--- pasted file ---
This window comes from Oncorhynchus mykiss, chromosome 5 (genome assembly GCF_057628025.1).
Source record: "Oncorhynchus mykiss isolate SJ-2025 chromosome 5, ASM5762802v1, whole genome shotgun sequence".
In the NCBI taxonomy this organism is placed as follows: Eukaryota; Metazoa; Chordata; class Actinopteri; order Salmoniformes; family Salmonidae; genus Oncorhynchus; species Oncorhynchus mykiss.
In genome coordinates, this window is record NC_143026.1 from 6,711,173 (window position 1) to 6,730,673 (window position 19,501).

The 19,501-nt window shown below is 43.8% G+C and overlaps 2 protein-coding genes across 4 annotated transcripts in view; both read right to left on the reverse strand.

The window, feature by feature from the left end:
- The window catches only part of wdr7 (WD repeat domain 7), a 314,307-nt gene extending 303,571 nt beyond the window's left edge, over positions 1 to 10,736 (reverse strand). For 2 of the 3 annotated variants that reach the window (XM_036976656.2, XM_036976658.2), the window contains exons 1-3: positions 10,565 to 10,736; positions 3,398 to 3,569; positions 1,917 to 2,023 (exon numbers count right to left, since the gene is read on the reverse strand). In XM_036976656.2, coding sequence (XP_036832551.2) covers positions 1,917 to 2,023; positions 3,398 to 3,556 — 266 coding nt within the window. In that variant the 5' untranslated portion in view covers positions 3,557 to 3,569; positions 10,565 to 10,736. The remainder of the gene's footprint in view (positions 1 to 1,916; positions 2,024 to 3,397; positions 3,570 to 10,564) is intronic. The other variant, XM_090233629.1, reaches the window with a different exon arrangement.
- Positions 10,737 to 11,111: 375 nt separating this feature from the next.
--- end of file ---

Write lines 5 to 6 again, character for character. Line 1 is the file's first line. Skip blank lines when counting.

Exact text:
The 19,501-nt window shown below is 43.8% G+C and overlaps 2 protein-coding genes across 4 annotated transcripts in view; both read right to left on the reverse strand.

The window, feature by feature from the left end: